Our second presentation was about the results of the use of an AR application, called BlippAR, to augment poster carousel tasks in our blended course. Both quantitative and qualitative data were collected through a usage experience questionnaire, an open-ended feedback form, and observations. The implemented AR application was described, and the overall positive user experience was reported, along with displaying the samples of collaborative student-generated AR work. The rewards and challenges of having students design AR content were also discussed. Moreover, the implications of AR for English language teaching and learning, the pedagogical potentials afforded by this technology, and recommendations for further research were provided.

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Behind-the-Scenes Google Site and Two Hashtags for OUGEO

OUGEO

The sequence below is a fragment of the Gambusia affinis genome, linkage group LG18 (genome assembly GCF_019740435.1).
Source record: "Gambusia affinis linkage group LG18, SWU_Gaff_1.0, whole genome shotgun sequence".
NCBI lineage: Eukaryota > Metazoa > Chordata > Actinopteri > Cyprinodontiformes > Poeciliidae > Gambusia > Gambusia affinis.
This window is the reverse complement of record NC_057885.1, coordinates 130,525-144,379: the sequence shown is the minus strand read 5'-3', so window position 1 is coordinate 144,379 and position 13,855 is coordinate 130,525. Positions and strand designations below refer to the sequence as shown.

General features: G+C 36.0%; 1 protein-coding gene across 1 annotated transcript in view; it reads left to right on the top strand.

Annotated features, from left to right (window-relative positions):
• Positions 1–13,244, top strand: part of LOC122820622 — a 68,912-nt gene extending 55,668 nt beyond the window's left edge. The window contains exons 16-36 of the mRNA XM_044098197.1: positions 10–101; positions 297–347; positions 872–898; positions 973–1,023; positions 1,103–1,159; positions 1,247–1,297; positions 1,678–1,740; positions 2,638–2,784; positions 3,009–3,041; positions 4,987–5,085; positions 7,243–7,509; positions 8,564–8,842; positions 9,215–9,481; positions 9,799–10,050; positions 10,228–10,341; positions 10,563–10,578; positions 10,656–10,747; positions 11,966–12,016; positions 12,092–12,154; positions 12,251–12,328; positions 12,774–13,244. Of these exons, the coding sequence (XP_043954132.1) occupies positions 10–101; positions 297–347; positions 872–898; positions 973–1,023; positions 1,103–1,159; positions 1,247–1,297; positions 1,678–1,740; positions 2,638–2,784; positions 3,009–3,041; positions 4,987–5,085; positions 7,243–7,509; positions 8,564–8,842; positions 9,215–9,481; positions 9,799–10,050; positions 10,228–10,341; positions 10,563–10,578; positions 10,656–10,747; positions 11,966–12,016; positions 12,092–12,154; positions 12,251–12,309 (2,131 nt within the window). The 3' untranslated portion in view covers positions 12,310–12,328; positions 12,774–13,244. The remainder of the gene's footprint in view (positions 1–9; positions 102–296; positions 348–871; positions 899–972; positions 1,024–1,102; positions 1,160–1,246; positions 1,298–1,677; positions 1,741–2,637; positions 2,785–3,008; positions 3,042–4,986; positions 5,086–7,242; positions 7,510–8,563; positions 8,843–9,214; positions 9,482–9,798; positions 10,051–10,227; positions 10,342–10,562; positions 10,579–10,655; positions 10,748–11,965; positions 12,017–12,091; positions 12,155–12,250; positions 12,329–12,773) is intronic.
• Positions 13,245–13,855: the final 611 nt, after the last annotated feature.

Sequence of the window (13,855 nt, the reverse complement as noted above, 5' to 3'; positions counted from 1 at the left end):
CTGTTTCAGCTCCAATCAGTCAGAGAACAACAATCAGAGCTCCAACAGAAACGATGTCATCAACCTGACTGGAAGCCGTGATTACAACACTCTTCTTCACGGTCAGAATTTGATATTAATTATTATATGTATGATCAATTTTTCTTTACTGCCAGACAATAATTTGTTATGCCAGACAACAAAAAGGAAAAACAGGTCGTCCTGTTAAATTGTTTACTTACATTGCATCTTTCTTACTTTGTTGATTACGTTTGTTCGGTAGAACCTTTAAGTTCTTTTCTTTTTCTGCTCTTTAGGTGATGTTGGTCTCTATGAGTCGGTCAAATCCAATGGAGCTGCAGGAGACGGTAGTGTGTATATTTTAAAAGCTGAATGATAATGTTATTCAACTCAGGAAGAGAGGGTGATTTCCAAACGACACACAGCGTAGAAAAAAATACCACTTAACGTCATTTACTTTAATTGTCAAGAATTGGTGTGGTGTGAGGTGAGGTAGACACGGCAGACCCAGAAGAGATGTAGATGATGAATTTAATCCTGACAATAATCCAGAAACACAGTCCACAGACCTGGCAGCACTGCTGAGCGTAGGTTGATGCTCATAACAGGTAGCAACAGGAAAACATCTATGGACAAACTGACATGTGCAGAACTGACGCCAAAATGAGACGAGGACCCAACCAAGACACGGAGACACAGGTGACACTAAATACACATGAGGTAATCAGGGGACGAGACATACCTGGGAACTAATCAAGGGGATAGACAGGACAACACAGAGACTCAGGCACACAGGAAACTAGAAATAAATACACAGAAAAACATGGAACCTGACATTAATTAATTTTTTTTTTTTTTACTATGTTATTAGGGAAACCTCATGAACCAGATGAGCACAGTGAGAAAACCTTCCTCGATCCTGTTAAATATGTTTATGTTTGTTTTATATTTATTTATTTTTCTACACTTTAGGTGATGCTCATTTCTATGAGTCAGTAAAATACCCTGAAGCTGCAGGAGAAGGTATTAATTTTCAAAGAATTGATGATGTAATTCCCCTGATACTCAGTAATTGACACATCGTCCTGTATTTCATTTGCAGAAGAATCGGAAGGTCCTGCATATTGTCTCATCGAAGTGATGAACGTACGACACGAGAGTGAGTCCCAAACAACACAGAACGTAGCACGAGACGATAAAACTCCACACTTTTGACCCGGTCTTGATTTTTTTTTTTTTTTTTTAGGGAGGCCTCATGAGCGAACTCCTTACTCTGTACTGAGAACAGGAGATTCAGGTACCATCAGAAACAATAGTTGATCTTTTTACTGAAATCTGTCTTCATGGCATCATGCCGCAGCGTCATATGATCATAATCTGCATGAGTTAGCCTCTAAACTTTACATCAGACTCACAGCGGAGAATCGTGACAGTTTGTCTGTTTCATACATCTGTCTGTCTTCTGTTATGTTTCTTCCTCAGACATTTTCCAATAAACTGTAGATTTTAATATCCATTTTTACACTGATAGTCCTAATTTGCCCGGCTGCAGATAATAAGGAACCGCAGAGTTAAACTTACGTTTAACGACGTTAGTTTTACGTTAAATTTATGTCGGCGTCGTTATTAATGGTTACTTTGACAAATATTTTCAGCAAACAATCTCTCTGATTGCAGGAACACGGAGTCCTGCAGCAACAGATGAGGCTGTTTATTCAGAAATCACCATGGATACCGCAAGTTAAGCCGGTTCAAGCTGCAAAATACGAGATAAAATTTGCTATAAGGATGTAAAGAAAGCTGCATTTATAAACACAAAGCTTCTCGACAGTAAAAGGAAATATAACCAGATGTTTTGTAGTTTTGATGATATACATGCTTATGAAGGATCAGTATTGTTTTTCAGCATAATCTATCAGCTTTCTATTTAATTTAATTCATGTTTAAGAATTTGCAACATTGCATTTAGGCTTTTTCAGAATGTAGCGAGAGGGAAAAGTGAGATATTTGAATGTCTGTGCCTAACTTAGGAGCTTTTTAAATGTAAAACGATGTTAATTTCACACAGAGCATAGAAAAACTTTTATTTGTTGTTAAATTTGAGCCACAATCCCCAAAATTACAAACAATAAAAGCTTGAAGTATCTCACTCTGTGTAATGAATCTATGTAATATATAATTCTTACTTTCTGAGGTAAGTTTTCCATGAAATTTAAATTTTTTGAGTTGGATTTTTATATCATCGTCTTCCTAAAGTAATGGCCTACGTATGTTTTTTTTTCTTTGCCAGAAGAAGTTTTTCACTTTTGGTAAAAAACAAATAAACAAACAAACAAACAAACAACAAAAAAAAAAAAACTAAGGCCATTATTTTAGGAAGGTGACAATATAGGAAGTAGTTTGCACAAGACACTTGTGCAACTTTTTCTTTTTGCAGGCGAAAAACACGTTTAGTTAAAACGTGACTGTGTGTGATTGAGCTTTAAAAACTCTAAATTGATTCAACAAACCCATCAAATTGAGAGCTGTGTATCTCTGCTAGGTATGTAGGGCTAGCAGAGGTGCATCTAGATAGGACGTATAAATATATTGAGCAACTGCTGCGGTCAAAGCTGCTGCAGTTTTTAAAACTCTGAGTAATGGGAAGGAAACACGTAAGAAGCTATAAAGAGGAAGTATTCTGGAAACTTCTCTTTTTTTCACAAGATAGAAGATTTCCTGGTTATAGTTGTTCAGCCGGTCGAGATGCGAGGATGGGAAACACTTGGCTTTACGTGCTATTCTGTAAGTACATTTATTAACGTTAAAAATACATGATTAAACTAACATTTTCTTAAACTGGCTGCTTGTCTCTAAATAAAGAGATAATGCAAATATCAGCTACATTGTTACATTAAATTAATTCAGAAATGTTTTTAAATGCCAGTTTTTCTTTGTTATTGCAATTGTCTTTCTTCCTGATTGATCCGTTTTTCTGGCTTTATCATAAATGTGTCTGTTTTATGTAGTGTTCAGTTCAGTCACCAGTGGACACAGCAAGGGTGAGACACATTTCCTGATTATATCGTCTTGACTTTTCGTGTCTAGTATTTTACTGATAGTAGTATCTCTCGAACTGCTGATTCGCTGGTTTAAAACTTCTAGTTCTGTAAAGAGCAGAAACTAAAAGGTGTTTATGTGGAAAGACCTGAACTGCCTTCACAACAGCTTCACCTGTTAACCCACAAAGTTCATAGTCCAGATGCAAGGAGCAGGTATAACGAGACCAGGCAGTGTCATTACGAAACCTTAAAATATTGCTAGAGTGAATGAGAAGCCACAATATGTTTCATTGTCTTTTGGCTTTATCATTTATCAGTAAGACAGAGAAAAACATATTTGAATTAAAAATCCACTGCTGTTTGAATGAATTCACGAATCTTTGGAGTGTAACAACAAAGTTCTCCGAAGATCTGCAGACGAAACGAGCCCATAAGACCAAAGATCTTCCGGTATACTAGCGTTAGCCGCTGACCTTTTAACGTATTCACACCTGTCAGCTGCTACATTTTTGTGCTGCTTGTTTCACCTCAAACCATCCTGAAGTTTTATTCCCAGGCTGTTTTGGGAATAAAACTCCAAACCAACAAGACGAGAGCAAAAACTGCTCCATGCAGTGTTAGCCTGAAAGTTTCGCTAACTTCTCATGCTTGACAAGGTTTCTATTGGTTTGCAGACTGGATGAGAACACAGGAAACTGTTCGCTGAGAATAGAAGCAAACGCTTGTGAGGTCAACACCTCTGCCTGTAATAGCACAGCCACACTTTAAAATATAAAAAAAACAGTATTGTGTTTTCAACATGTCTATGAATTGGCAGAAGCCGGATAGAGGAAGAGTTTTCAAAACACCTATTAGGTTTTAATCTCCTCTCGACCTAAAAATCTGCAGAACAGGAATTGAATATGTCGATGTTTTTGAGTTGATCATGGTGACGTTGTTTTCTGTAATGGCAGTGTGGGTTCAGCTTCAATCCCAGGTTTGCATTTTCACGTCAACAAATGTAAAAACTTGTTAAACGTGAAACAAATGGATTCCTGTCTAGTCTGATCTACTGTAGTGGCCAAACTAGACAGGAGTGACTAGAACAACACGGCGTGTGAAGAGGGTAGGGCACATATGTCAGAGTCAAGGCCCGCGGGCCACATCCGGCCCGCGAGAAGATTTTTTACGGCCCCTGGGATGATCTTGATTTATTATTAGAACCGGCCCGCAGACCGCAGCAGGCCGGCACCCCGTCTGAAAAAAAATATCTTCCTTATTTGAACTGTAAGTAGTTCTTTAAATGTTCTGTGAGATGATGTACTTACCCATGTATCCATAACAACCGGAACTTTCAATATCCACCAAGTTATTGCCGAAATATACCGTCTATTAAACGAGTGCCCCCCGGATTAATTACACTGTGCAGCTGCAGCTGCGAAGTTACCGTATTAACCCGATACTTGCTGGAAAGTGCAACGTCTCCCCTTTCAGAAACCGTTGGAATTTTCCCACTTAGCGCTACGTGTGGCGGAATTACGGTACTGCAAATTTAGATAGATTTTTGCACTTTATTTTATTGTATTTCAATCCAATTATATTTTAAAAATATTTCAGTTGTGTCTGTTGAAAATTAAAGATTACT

Photo created by Canva

One of the reasons I don’t consider doing my PhD in Japan as a waste of time is that I learned how to define, manage, organize, and track projects.

My PhD project is focused on designing, developing, implementing, and evaluating an EGAP (English for General Academic Purposes) online course, entitled Osaka University Global English Online (OUGEO), targeting Japanese learners at Osaka University. Based on a needs analysis, the course was designed and developed guided by theoretical frameworks and models for online course design. OUGEO was implemented in the spring semester of 2017 (April–July), and offered at three levels (elementary, intermediate, and upper intermediate), each level containing 10 online and 5 face-to-face sessions.

To track the project and record what was happening in the process of designing, developing, implementing, and evaluating the course, I created a behind-the-scenes Google site for OUGEO. Here is the link to the site:

https://sites.google.com/view/ougeo

I also used two hashtags on Twitter to microblog about the OUGEO project and share its instructional materials: